A crowd packed the River Falls City Council Chambers Monday, Jan. 15 during the River Falls Utility Advisory Board's regular meeting, with many people standing along the back and side of the room. During the meeting the UAB voted to make a recommendation regarding relicensing the city's two hydroelectric dams.

The UAB voted to recommend relicensing the Junction Falls hydro facility, and surrendering the license for the Powell Falls facility and removing the dam at some point in the future.

This was one of three scenarios presented to the UAB by consultant Mark Lobermeier of Short Elliot Hendrickson.

The options were as follows:

• Relicensing of both dams. This would include seeking a 40-year license from the Federal Energy Regulatory Commission (FERC) which would allow but not require the city to continue to produce electricity. The estimated cost is more than $750,000.

• Surrender both licenses, decommissioning and removing both dams. This would eliminate any future power generation by the city after the dams expire in August 2023. The estimated cost is $8 million.

• Relicense and maintain Junction Falls dam and hydro facility, and surrender the Powell Falls license, and remove the dam at some point in the future. This would include seeking a 40-year license for Junction Falls. This includes the "timely" removal of the Powell Falls facility, and stream/habitat restoration. The estimated cost for this is $1.9 million.

During a special public comment time, 29 people spoke, from River Falls, from nearby towns, and from out of town.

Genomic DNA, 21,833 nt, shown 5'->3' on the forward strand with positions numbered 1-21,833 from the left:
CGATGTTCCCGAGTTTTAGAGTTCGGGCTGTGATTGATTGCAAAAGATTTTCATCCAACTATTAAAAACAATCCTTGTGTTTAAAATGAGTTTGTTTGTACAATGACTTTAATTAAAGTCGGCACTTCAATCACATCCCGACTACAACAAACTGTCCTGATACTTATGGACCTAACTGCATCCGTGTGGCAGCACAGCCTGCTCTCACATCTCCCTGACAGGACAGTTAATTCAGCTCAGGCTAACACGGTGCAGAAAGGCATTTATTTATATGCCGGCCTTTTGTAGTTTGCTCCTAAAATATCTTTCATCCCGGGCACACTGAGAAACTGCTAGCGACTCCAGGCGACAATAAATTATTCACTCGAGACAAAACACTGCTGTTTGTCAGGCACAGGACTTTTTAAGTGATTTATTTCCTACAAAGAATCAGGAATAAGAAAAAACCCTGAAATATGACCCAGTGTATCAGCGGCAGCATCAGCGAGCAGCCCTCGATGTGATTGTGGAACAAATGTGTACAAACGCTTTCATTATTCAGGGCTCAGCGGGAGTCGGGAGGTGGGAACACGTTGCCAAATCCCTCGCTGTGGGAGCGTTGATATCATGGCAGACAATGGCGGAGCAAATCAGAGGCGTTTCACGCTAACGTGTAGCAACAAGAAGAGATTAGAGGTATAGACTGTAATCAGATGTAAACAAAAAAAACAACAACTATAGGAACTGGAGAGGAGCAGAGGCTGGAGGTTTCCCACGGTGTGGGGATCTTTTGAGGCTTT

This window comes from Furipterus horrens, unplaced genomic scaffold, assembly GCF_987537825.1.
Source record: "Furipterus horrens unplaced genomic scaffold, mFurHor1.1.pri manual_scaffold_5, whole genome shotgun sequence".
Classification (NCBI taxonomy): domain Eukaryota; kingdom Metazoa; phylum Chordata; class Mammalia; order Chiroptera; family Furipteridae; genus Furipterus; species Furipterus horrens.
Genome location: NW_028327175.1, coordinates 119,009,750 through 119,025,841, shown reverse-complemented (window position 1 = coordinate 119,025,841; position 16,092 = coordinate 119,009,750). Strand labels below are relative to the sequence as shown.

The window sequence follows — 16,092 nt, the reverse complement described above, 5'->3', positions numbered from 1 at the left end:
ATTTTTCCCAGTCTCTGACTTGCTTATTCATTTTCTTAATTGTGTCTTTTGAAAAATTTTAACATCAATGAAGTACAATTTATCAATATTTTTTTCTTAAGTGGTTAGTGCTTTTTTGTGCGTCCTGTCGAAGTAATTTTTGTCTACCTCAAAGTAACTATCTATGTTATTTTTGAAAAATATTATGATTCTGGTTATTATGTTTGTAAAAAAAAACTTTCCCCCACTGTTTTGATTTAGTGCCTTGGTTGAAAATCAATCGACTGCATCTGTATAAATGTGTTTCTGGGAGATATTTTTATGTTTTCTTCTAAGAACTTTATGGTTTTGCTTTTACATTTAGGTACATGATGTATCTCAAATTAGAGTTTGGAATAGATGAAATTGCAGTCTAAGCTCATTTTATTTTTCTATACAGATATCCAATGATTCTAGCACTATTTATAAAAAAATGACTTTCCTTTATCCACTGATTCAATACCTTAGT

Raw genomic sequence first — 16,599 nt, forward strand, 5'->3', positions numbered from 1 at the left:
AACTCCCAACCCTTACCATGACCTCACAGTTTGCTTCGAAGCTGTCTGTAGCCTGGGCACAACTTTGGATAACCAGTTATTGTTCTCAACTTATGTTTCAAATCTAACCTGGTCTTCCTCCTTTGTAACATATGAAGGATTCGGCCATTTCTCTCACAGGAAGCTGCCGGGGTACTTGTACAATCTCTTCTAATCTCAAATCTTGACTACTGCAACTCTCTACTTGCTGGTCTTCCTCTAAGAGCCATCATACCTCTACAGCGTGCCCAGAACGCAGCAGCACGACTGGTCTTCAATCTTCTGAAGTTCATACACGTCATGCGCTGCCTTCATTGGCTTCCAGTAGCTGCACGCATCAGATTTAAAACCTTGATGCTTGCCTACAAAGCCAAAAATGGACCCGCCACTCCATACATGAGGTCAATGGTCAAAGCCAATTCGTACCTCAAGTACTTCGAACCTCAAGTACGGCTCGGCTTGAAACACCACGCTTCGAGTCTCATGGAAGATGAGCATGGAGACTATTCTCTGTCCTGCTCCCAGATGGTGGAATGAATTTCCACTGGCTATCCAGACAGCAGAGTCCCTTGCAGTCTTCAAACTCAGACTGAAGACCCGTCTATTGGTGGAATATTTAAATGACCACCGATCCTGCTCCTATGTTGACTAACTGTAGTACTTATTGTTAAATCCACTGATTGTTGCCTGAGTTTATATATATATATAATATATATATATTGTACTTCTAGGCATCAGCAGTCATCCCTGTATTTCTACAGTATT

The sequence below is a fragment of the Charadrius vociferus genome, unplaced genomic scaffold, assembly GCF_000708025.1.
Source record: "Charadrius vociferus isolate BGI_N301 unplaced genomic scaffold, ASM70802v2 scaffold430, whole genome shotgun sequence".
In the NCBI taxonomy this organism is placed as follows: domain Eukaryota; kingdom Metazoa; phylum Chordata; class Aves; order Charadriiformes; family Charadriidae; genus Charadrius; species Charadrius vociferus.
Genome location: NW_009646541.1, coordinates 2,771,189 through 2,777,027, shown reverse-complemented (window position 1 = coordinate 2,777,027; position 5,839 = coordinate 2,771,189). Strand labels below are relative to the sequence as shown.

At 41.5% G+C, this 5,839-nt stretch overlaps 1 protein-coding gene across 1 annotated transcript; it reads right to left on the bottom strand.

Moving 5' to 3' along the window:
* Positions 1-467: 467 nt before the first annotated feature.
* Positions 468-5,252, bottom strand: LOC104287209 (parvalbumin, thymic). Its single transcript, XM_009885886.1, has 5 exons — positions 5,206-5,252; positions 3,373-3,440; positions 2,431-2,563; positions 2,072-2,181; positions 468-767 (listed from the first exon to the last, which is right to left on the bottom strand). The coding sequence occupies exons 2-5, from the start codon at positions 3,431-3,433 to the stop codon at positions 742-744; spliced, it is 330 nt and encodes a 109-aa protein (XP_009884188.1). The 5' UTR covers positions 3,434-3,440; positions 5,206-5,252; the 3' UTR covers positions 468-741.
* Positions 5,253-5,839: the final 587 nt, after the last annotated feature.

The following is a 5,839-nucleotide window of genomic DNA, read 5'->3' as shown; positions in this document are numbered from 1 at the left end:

Many spoke in favor of surrendering the licenses, or of decommissioning and removing both dams. Though the audience was asked at least three times not to "cheer or jeer," applause and even a few "boos" could be heard after some of the audience members spoke.

The following is a sampling of what some visitors had to say.


Many of those in favor of surrendering the licenses voiced concerns about the health of the river.

Several said the dams slow the river down and spread water out over a larger area, causing the lower river to be slightly colder in winter and slightly warmer in summer, than the upper river. Many said this affects the quality of the trout stream.

"We as a community need to take extra measures to protect this river," said Peter Davis, of River Falls.

Several speakers said the dams were outdated and it's time for them to be removed.

Judi Foster-Babcock, a lifelong resident of River Falls and member of River Falls' founding family (the Fosters), said "there comes a time for everything to change."

She encouraged the UAB to recommend surrender and removal of the dams.

Some said the dams were inefficient, and asked the city to instead invest in other forms of renewable energy.

Supporters of dam removal also said a free-flowing river would make for a better view, and would draw more people, particularly younger people, to town.

College student Nate Dodge mentioned seeing a "concrete wall" at Glen Park after hearing all about the river's assets.

"It's a good concrete wall. It's well designed," he said. "But I think a restored river would be nicer."

Steve Doge, of River Falls, spoke about the lifecycle of the dams, and said relicensing the dams for a 40-year license would mean significant investments in dam maintenance.

Michael Page, president and spokesperson of the group Friends of the Kinni asked the UAB to consider the 1,987 signatures on a petition asking the city to remove the dams, as well as many others who responded in favor of removing dams in a survey.